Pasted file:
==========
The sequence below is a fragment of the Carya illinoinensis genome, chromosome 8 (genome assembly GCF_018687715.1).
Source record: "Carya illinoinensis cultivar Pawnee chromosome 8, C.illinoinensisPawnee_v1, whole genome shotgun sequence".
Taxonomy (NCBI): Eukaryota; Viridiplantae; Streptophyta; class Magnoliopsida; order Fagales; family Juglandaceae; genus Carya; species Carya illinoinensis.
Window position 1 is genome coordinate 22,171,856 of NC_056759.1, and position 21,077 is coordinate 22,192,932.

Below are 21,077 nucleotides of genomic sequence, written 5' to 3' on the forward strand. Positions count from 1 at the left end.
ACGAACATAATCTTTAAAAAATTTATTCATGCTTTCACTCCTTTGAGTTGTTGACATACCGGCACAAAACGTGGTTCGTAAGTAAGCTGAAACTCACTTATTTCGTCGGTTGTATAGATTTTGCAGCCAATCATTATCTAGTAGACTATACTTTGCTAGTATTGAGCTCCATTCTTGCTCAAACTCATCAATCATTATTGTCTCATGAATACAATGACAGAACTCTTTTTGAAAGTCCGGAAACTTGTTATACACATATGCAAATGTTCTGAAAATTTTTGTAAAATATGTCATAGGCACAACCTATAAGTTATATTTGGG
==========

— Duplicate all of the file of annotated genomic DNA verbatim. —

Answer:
The sequence below is a fragment of the Carya illinoinensis genome, chromosome 8 (genome assembly GCF_018687715.1).
Source record: "Carya illinoinensis cultivar Pawnee chromosome 8, C.illinoinensisPawnee_v1, whole genome shotgun sequence".
Taxonomy (NCBI): Eukaryota; Viridiplantae; Streptophyta; class Magnoliopsida; order Fagales; family Juglandaceae; genus Carya; species Carya illinoinensis.
Window position 1 is genome coordinate 22,171,856 of NC_056759.1, and position 21,077 is coordinate 22,192,932.

Below are 21,077 nucleotides of genomic sequence, written 5' to 3' on the forward strand. Positions count from 1 at the left end.
ACGAACATAATCTTTAAAAAATTTATTCATGCTTTCACTCCTTTGAGTTGTTGACATACCGGCACAAAACGTGGTTCGTAAGTAAGCTGAAACTCACTTATTTCGTCGGTTGTATAGATTTTGCAGCCAATCATTATCTAGTAGACTATACTTTGCTAGTATTGAGCTCCATTCTTGCTCAAACTCATCAATCATTATTGTCTCATGAATACAATGACAGAACTCTTTTTGAAAGTCCGGAAACTTGTTATACACATATGCAAATGTTCTGAAAATTTTTGTAAAATATGTCATAGGCACAACCTATAAGTTATATTTGGG